None of my many hundreds of highly knowledgeable and attentive readers seem to have picked up on what I thought was a glaring error of nautical terminology in Sunday's post which included the lyrics to Mr. Kenny Chesney's song "The Life".
Mr. Chesney claims that he met a gentleman called José who had a "12 foot Schooner".
Hmmm. I'm no expert on boats but according to Wikipedia (which is never wrong) a schooner is "a type of sailing vessel characterized by the use of fore-and-aft sails on two or more masts with the forward mast being shorter or the same height as the rear masts."
A 12 foot boat with at least two masts and fore-and-aft sails? Seems unlikely to me.
Was Mr. Chesney just groping for a word that sorta kinda rhymes with "cooler"?
Or do Mexican fisherman really use 12 foot boats with two masts? Or is the word "schooner" used to describe some other kind of boat in Playa del Carmen?
So how small could a schooner be? What is the world's smallest schooner?
According to the The Google (which contains all the knowledge in the universe) this photo on Flickr may be of the world's smallest schooner.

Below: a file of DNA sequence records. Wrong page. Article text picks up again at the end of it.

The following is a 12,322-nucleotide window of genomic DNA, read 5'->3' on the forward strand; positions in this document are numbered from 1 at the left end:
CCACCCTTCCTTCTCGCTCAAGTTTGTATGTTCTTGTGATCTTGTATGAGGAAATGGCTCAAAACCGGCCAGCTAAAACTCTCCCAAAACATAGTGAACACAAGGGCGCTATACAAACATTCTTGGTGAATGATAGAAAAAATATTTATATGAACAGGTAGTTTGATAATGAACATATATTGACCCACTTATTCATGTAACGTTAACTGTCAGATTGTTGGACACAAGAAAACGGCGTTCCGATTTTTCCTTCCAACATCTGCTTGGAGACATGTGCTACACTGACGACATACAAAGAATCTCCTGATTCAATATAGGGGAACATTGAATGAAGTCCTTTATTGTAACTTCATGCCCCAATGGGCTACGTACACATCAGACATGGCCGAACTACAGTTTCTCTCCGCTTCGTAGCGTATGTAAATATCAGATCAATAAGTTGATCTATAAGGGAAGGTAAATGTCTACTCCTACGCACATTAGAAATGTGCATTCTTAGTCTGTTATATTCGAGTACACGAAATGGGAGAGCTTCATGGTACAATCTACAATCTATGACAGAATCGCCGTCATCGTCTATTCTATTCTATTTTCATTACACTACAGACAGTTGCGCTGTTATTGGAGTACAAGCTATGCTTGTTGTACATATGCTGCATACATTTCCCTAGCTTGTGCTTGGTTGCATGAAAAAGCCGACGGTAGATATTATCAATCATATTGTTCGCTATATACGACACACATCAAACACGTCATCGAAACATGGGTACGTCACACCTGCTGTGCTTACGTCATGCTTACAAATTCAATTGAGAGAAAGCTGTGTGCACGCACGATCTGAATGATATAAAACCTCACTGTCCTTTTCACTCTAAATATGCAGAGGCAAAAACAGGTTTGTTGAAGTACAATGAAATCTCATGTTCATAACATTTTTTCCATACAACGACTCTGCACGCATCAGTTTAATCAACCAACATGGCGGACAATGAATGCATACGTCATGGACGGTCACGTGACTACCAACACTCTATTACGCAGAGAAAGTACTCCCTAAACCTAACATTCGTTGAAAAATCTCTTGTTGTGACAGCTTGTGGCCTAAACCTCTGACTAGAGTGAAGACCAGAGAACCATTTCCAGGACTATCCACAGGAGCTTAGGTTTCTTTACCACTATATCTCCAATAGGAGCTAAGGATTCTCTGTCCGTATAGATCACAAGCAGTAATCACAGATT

How long is that? 30 foot including the bowsprit? Certainly more than 12 foot. I haven't been able to discover any more information about this boat. Can anyone help? Or does anyone know of an even smaller schooner?
What about this boat?
I stumbled upon this picture on 70.8% yesterday, in a post in which Thomas Armstrong reviews A VOYAGE OF PLEASURE: the Log of Bernard Gilboy’s Transpacific Cruise in the Boat, “Pacific” 1882-1883. Armstrong describes the Pacific as an 18 foot schooner.
Hmmm. At first I was going to argue whether this strange looking craft (with only one mast apparently) was really a schooner, but then I read the text of the post and learned that Gilby was capsized by a wave 90 days out of San Francisco and that in this accident he lost "a mast". He subsequently contrived a jury rig which is shown in the "lead photograph" in the book. So now I'm confused. Is the drawing on the cover of the boat as built, or of the jury rig? Did the boat have one or two masts originally? And if only one, was it really a schooner? I have no compunction about challenging Mr. Chesney's nautical credentials but am very reluctant to second guess Mr. Armstrong on such a subject.
Can someone please help me to find a way out of this fog?